* New market boss says Australia paving way for renewables
* Market chief calls for two-way use of rooftop solar
* Better demand management can limit need for new generation
* Industry warns electricity prices to stay high
MELBOURNE, March 28 (Reuters) - Australia can manage the risks of its rapid shift toward renewable energy by managing demand and taking better control over rooftop solar output, the new head of the country’s electricity market operator said on Tuesday.
Audrey Zibelman, who oversaw a rebuild of New York’s ageing grid following widespread blackouts during Hurricane Sandy, said Australia was at the forefront of efforts to integrate renewable energy into an existing electricity network.
Managing peak demand and improving data to tap energy from rooftop solar and batteries, should limit the need for new generation and keep prices from rising, Zibelman, who started last week as chief executive of the Australian Energy Market Operator, told an industry forum.
Soaring electricity and gas prices have become a hot political issue in Australia amid a shift to wind and solar power and the closure of coal- and gas-fired power stations, which have led to power outages.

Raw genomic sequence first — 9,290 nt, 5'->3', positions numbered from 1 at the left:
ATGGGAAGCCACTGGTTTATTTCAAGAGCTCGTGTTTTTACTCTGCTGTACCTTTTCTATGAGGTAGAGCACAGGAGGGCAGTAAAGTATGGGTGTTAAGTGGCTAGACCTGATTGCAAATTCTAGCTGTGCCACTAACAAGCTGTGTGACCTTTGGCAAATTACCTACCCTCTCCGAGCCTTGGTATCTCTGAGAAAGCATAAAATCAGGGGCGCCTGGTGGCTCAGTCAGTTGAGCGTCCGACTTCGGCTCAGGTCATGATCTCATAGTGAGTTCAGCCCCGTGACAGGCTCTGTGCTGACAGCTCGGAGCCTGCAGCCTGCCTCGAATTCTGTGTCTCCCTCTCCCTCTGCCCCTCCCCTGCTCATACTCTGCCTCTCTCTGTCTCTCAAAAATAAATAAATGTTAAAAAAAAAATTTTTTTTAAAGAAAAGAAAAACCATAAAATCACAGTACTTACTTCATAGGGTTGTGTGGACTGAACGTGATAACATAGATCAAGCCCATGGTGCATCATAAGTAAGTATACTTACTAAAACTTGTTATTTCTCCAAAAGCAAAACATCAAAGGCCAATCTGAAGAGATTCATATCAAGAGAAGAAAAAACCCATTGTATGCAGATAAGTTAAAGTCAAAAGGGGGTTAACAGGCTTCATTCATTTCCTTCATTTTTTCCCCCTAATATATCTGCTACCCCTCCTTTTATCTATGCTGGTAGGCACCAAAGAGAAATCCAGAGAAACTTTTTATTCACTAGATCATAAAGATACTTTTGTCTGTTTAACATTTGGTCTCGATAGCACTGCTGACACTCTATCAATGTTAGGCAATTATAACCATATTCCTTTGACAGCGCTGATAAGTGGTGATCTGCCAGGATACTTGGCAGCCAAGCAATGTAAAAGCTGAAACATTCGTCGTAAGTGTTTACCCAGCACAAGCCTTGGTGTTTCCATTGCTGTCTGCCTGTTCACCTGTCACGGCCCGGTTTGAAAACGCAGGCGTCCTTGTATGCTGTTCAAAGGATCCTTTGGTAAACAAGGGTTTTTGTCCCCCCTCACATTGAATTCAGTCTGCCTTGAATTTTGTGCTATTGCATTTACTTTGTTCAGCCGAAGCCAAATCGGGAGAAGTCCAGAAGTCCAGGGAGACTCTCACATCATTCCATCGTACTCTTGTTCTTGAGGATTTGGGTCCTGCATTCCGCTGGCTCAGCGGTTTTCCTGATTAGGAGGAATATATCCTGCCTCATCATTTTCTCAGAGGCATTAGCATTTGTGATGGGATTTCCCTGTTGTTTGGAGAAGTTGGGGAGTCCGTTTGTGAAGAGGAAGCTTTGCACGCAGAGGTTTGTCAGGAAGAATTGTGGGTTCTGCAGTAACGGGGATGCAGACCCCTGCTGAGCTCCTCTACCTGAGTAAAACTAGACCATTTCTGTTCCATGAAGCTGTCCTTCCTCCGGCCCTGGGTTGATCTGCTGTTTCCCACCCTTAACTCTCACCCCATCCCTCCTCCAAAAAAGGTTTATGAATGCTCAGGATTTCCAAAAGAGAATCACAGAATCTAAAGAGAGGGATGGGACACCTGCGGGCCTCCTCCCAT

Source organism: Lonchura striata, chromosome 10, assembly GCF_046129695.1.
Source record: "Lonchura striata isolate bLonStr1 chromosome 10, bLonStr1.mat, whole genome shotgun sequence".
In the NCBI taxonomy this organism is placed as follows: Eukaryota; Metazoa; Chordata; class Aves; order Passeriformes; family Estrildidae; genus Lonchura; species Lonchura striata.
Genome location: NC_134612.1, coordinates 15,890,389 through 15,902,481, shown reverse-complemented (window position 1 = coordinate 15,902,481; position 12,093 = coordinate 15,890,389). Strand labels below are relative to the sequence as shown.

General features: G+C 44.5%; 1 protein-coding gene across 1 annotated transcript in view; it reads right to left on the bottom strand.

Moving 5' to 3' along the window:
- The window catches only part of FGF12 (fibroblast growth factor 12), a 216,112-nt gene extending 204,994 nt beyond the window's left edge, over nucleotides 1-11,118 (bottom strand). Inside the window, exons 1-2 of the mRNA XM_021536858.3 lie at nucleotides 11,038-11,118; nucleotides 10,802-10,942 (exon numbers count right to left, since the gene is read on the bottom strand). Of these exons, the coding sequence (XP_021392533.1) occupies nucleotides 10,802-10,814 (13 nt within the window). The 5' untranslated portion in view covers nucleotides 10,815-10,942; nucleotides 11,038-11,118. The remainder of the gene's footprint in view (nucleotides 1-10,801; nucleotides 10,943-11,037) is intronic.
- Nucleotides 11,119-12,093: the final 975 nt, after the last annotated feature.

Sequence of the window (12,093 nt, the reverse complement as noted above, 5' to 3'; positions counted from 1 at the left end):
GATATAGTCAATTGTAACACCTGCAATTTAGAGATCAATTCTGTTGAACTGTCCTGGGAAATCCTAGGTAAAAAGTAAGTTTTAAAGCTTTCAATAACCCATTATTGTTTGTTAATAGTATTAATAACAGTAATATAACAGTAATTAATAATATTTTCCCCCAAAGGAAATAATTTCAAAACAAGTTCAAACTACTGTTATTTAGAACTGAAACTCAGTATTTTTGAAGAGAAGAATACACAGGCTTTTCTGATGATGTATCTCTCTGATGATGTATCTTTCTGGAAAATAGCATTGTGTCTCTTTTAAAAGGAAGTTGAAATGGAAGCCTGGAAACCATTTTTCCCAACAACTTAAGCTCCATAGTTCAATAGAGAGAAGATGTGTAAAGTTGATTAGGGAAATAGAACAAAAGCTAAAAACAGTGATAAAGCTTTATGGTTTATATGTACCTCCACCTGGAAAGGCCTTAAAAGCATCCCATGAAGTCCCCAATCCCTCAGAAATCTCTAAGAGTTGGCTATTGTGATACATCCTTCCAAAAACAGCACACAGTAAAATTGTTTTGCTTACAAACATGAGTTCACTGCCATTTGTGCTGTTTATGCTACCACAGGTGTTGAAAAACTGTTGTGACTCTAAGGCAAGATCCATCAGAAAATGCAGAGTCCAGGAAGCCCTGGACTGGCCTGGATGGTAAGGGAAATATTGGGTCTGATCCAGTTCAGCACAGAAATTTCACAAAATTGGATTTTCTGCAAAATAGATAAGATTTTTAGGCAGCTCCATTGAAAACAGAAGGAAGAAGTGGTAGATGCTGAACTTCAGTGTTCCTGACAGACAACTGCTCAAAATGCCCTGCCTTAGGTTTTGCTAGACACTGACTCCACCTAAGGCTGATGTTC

Declaring the nation is facing an “energy crisis”, Prime Minister Malcolm Turnbull has criticised the rapid shift to renewable energy and taken steps to expand hydro storage, boost gas supplies and launched a probe into electricity prices.
Zibelman, formerly chairwoman of the New York Public Service Commission, said Australia could “show the rest of the world that this new technology is not threatening.”
Her comments came as the market operator released its final report on a state-wide blackout that hit wind power-dependent South Australia last September.
Zibelman plans to focus her efforts first on ensuring the national grid is secure and reliable ahead of next summer, following a blazing summer when there were six power cuts across various parts of eastern Australia.
She then plans to look at how market rules should be changed to deal with rapidly evolving technology and the growth of renewable energy.
“If we compensate people who invest in batteries or distributed generation on their side of the meter and we really create a two-way system ... we don’t necessarily have to invest in generation we’re only going to use a few hours a year,” she said.
Other industry executives at the forum, however, warned that electricity prices are unlikely to drop anytime soon, due to tight gas supplies.
“I don’t see electricity prices coming down fast, soon,” Steve Masters, chief executive of South Australian transmission operator ElectraNet, told the business forum.
The main factor driving up power prices was rocketing gas prices, because under the current bidding system in the electricity market, the most expensive source of power, which is gas-fired generation, sets the half-hourly prices.
Reporting by Sonali Paul; Editing by Richard Pullin